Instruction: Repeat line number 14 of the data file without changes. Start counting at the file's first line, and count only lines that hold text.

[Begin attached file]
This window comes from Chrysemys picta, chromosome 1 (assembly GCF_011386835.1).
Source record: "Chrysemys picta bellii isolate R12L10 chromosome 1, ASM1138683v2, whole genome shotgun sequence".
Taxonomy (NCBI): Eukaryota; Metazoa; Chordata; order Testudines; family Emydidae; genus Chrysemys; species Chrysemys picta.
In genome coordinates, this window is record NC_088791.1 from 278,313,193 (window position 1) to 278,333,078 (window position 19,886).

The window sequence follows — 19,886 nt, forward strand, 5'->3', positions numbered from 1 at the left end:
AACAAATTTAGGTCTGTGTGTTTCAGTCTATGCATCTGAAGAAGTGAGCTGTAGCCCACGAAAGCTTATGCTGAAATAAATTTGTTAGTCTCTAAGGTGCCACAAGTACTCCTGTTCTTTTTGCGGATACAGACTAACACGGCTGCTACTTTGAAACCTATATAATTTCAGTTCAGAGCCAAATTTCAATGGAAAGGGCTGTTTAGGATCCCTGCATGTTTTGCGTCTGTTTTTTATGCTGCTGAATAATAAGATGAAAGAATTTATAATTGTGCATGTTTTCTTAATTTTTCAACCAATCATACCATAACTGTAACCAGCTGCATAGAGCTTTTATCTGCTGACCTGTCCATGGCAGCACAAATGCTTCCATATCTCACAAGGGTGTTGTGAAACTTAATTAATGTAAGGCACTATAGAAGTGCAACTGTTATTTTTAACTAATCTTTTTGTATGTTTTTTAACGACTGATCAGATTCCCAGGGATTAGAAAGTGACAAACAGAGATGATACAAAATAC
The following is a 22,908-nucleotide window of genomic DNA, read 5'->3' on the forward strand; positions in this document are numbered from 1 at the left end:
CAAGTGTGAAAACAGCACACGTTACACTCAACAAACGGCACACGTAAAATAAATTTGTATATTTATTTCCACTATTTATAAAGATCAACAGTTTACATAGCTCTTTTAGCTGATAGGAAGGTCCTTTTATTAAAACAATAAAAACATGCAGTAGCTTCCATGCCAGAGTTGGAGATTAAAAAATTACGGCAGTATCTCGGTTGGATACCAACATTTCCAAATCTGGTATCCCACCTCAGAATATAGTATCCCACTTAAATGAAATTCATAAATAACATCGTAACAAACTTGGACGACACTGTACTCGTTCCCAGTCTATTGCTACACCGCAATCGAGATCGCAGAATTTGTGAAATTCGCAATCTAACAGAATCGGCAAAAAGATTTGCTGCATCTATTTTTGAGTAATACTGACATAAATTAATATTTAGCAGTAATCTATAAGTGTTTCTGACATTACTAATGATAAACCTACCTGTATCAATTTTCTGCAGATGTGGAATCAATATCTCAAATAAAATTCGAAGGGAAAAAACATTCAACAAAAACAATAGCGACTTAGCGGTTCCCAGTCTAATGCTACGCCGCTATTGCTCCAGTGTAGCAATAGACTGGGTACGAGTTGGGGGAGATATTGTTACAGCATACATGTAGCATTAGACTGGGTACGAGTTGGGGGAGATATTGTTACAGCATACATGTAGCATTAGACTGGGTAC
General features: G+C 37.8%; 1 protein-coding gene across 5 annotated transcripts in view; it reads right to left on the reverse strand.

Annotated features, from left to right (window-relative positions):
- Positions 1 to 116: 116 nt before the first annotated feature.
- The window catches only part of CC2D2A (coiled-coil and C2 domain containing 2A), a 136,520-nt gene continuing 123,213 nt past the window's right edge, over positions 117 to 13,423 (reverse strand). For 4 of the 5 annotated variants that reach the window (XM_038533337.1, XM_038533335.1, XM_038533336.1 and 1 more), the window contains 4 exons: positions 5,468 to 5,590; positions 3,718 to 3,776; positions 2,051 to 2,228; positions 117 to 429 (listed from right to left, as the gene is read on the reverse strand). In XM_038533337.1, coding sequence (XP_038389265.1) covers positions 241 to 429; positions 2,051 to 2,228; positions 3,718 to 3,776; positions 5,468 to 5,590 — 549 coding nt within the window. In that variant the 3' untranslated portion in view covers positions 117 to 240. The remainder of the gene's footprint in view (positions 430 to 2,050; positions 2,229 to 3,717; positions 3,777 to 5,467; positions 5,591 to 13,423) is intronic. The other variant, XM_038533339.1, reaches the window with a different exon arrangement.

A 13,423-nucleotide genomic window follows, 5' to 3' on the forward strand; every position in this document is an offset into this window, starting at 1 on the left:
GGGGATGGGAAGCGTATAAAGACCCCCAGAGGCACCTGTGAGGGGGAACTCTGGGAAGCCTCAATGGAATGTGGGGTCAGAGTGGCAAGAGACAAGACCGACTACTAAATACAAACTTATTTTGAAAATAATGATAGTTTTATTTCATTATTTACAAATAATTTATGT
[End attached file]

GGGGATGGGAAGCGTATAAAGACCCCCAGAGGCACCTGTGAGGGGGAACTCTGGGAAGCCTCAATGGAATGTGGGGTCAGAGTGGCAAGAGACAAGACCGACTACTAAATACAAACTTATTTTGAAAATAATGATAGTTTTATTTCATTATTTACAAATAATTTATGT